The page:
How can Pennsylvania balance energy independence with ecological conservation?
Two goals of government are at the center of a debate in the state of Pennsylvania: environmental stewardship and energy independence.
The state is situated directly over the center of a geological formation known as the Marcellus Shale, a massive pocket of natural gas that spans 54,000 square miles from southern New York to West Virginia, with a majority of the formation in Pennsylvania. With advances in drilling technology, energy companies have converged on the region to tap into this massive reserve of natural gas - and harnessing domestic energy resources like the Marcellus Shale have been viewed by some as a key in reducing the United States’ dependence on foreign oil.
However, many are concerned that tapping into the Marcellus Shale would have a major impact on the surrounding environment. First, the drilling process would take water from streams and lakes, then there is the threat of polluting local ecologies once the process is complete. Groups ranging from the Pennsylvania Council of Trout Unlimited (PCTU) - the state chapter of a national trout fishing lobbying group - to the Sierra Club – a national environmental activist organization - have taken issue with the drilling because of its potential impact on the environment.
As the debate plays out, both sides are attempting to strike a balance between protecting the land and making it profitable for the state and its residents.
Energy within our own borders
A mile beneath the Appalachian Mountain range sits a massive formation of rock with tight pores that contain natural gas, known as the Marcellus Shale. Geologists estimate that the rock formation - which lies under parts of New York, Pennsylvania, Ohio and West Virginia - contains 363 trillion cubic feet of natural gas, which is a primary fuel used to produce electricity, as well as heat homes.
The gas is mined by drilling deep wells into the shale and then employing a process known as hydrofracturing, or “fracking.” This involves mixing water with sand and chemicals and propelling downward, fracturing the rock and releasing the gas.
The obvious upside to this process is that it taps a natural energy resource in our own country. In 2006, when former President George W. Bush made his State of the Union speech, saying \“America is addicted to oil,” he charged the country not only with looking for alternative fuels in the interest of reducing our dependence on foreign oil, but also with tapping sources within our own borders. The Marcellus Shale is one such source.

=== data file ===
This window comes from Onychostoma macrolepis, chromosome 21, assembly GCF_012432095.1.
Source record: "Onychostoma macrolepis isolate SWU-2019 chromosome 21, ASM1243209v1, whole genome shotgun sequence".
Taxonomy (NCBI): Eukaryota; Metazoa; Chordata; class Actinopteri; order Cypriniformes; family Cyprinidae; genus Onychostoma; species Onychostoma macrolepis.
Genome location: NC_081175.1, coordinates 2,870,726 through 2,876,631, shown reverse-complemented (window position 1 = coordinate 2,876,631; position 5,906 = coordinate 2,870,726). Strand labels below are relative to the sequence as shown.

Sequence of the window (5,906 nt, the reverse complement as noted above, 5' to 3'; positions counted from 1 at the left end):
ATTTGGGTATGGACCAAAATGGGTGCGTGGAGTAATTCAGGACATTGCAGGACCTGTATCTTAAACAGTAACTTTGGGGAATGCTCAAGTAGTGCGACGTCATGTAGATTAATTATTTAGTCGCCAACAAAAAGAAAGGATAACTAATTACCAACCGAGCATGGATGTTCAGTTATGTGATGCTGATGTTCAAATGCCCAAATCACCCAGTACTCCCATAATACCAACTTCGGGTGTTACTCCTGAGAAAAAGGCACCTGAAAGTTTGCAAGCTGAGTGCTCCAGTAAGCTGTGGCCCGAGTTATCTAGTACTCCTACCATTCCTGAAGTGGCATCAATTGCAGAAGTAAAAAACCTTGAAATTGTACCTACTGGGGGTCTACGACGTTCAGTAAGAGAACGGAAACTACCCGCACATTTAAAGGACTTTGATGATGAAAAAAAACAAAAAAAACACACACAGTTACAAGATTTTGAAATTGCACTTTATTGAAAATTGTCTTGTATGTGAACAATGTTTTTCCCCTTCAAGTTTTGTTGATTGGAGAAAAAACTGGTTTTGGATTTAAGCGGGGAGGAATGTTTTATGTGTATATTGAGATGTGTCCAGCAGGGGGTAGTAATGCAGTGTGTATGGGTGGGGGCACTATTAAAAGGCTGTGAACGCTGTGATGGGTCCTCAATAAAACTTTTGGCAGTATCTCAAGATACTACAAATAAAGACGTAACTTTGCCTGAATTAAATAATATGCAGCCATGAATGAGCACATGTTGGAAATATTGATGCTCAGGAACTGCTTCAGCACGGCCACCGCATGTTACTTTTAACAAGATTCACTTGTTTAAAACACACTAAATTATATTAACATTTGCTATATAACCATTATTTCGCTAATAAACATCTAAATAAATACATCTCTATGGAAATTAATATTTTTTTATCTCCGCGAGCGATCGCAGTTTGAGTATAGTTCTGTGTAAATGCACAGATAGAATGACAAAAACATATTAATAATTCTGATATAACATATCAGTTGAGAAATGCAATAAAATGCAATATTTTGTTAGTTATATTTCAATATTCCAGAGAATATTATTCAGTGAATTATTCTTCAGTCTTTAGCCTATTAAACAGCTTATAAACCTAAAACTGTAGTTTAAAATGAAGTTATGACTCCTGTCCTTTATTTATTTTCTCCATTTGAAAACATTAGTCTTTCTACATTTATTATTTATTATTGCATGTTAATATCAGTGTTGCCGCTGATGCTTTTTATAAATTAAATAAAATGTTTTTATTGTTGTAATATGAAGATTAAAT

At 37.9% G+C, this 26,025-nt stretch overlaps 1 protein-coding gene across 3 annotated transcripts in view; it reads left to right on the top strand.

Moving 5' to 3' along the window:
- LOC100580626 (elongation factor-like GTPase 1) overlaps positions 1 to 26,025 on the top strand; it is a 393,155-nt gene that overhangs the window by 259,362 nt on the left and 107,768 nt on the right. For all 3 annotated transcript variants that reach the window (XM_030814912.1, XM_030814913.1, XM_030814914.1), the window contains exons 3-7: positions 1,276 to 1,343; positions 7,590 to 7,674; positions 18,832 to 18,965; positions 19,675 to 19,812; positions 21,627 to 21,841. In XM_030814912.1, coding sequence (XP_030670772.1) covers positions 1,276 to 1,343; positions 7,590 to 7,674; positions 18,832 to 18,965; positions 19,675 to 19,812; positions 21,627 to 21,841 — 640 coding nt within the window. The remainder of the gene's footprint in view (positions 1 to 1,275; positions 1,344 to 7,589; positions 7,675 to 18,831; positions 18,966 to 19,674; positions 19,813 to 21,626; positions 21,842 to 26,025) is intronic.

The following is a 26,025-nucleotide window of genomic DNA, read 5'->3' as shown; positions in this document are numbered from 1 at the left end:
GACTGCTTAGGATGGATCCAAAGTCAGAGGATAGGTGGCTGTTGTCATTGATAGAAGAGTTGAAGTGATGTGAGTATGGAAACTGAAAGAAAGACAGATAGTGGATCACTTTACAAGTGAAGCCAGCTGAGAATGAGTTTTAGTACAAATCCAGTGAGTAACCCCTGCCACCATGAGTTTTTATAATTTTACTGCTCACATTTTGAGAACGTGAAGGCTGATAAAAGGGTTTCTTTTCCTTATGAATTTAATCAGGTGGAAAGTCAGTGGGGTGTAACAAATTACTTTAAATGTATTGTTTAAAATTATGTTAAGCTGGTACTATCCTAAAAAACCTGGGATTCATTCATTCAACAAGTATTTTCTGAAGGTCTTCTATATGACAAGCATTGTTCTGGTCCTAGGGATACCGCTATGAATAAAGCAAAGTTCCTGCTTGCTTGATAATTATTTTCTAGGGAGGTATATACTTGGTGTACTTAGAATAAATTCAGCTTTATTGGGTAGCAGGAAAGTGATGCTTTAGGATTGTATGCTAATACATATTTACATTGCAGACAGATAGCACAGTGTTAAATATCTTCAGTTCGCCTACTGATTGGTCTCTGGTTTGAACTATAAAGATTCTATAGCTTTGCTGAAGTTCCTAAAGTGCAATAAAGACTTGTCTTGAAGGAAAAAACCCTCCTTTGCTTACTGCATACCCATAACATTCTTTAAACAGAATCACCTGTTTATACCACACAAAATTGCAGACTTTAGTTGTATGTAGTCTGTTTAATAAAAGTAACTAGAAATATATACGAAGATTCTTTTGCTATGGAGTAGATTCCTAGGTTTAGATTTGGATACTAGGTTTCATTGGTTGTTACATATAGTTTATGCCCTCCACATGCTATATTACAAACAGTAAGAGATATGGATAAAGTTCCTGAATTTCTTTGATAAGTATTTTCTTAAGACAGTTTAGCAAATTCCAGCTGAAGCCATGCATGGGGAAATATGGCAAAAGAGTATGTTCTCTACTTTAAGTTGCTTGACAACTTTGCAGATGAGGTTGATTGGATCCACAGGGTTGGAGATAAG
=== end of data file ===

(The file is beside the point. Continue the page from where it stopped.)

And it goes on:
Another positive of the drilling process is the impact it will have on local economies, through creation of jobs and generation of new tax revenue. John Hanger, acting secretary of the Department of Environmental Protection, said in a February press release that “Natural gas exploration, particularly in the Marcellus Shale, promises billions of dollars in investment and economic growth for the commonwealth.”
Additionally, as more oil companies begin to drill on the land, the state has found other ways to potentially profit. A bill introduced by House Majority Whip Bill DeWeese of Greene County (House Bill 10) would allow the state to factor the value of underground natural gas and oil into real estate taxes. This means that drilling companies that buy resource-rich properties in hopes of drilling there would have to pay extra taxes on the properties, which would be funneled right back into the state and local services. Timothy Allwein, an official with the Pennsylvania School Boards Association, told the Tribune-Review that 45 of the poorest school districts in the state would benefit from such a real estate tax.
Preventing ecological damage